The ruling party of my country is pushing for a trade pact with China. In my opinion, this trade pact will seriously damage our democracy. It is because the trade pact allows China to substantially control the banking system, communication industry and publishing industry of Taiwan.
To protest against the ruling party, hundreds of university students has been occupying our parliament for around two weeks. And, there was a 500-thousand people protest on last Sunday to support the students.
I think, it might be useful to the situation, if we can get more international attention. (Though, what I can do is little.) Therefore, may I beg you a big favor: do you mind posting the following CNN news on your Facebook or Twitter or website 'Leiter Report'?
Vince Vitale teaches at the Center for Christian Apologetics at Oxford and is featured in this slightly ridiculous video. Is this what Christian Apologetics has become? Yikes!
(Thanks to Michael Lopresto for the pointer.)
UPDATE: A philosopher really at Oxford writes:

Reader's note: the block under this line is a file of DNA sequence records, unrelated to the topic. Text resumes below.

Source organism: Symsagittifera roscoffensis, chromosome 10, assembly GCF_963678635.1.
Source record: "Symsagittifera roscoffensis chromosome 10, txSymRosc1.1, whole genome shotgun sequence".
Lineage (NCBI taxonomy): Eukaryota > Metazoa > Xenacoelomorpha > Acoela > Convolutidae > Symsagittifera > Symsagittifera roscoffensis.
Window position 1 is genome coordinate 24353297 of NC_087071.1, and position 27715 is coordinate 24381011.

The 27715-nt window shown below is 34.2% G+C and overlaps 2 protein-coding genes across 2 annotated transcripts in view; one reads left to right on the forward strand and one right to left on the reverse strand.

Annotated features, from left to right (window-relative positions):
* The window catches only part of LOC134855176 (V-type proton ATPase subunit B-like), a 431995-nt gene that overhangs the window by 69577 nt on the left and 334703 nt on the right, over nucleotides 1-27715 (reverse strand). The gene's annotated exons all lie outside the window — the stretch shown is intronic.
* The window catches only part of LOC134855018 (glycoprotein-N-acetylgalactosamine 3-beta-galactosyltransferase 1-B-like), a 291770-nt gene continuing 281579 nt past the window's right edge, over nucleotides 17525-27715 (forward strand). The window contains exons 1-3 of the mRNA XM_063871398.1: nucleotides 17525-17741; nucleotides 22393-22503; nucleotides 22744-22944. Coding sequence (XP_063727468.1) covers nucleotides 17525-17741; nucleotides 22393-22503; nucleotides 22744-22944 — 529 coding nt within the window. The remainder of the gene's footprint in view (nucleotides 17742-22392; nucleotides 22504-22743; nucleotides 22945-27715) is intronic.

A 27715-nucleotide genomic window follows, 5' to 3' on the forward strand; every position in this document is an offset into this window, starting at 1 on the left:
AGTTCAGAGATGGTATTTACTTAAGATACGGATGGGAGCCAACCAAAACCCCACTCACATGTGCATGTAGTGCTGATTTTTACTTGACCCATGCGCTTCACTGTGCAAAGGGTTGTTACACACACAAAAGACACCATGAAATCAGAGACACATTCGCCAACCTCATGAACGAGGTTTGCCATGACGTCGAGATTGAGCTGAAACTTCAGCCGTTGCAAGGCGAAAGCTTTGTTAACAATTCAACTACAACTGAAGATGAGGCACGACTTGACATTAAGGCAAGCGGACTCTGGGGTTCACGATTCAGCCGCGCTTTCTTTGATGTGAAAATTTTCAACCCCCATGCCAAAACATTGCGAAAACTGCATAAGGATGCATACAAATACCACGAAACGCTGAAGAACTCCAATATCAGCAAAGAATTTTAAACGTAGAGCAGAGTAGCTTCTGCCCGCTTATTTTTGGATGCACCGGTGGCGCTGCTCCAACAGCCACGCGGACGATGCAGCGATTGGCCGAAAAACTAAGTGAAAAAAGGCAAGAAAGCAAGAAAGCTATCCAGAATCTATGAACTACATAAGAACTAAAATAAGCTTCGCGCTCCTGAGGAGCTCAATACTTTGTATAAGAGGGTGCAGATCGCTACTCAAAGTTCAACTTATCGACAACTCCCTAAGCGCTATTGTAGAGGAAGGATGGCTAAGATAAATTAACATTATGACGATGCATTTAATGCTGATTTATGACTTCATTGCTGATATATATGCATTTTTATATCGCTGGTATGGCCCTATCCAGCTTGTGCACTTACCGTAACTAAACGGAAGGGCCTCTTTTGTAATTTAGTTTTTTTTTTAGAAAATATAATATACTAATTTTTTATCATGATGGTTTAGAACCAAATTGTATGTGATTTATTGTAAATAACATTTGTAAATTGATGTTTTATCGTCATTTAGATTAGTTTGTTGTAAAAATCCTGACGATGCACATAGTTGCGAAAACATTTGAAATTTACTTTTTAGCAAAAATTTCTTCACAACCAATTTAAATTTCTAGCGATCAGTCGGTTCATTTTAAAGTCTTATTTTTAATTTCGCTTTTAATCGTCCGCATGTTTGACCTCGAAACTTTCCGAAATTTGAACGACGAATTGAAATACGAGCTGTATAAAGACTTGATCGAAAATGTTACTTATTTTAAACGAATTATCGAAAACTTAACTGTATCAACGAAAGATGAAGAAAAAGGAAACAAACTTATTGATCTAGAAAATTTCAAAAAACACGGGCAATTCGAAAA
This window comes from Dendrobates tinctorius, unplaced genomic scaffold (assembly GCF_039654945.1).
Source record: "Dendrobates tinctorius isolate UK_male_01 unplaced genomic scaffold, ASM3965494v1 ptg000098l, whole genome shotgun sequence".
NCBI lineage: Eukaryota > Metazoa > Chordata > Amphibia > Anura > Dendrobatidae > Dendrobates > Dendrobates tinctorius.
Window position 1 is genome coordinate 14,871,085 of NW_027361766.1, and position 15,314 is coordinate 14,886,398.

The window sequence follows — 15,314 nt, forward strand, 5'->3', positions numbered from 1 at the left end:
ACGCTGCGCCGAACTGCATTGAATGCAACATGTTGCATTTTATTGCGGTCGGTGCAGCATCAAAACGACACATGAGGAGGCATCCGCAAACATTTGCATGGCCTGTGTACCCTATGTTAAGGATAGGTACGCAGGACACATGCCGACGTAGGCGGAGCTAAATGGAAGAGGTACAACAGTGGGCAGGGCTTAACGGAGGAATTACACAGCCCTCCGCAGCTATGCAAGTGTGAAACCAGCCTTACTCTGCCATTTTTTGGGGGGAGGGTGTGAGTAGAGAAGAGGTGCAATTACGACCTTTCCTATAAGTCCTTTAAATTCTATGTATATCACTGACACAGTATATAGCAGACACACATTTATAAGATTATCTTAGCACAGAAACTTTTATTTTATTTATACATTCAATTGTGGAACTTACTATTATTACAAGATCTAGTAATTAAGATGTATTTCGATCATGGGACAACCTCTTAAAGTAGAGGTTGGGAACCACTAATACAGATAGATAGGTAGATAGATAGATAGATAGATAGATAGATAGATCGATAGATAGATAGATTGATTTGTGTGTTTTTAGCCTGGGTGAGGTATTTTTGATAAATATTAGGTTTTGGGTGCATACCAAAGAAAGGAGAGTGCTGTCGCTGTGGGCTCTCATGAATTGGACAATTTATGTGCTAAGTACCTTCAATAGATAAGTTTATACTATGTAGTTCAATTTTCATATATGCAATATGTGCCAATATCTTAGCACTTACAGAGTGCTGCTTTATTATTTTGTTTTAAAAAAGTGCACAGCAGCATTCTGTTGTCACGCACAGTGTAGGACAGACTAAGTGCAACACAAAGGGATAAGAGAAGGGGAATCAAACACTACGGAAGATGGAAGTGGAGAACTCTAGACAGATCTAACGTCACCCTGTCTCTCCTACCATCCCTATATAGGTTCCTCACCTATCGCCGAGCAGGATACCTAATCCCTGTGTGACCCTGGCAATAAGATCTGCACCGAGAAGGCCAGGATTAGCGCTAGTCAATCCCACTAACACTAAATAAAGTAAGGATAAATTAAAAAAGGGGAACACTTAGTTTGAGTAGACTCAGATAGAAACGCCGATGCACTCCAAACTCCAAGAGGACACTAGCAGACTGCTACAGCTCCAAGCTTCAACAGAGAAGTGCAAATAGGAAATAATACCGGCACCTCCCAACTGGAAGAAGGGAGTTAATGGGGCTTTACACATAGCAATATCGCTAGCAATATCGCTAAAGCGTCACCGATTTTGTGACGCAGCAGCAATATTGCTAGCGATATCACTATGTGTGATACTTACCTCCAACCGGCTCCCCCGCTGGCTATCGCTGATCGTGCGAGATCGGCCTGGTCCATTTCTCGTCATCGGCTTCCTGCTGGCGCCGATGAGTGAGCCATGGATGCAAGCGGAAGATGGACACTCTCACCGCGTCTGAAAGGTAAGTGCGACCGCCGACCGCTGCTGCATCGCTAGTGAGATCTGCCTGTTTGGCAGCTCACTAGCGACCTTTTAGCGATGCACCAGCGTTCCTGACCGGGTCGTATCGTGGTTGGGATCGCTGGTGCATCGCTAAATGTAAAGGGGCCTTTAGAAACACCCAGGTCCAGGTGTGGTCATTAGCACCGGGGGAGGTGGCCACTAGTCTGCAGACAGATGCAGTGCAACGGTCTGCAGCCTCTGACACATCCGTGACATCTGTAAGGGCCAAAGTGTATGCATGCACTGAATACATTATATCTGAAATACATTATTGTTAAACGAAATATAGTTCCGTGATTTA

Your most recent blog post is a reminder quite how subtle “Oxford” is as a term. Vince Vitale, although described as “a philosopher teaching at Oxford University”, is not a member of the Oxford Philosophy Faculty and so far as I can ascertain is not employed by the University of Oxford. He is an employee of Wycliffe Hall, one of the “Permanent Private Halls” (PPHs) in Oxford, a collection of small, religious institutions in Oxford with a somewhat complicated relationship with the main University. The PPHs are licensed by the University to admit undergraduates and graduate students who can enter for Oxford degrees, but their staff are (by and large, and in the particular case of Dr. Vitale) not employed by the University and the University has no say in their appointment. (Dr. Vitale is affiliated to the Faculty of Theology, which is standard for academics in a given field appointed by a PPH or college, but (I believe) the Theology Faculty will have played no part in his appointment.) There is more information available about the PPHs in a recent Oxford University internal review at http://www.ox.ac.uk/gazette/2007-8/supps/1_vol138.pdf; see in particular pp.43-44 for discussion of Wycliffe Hall.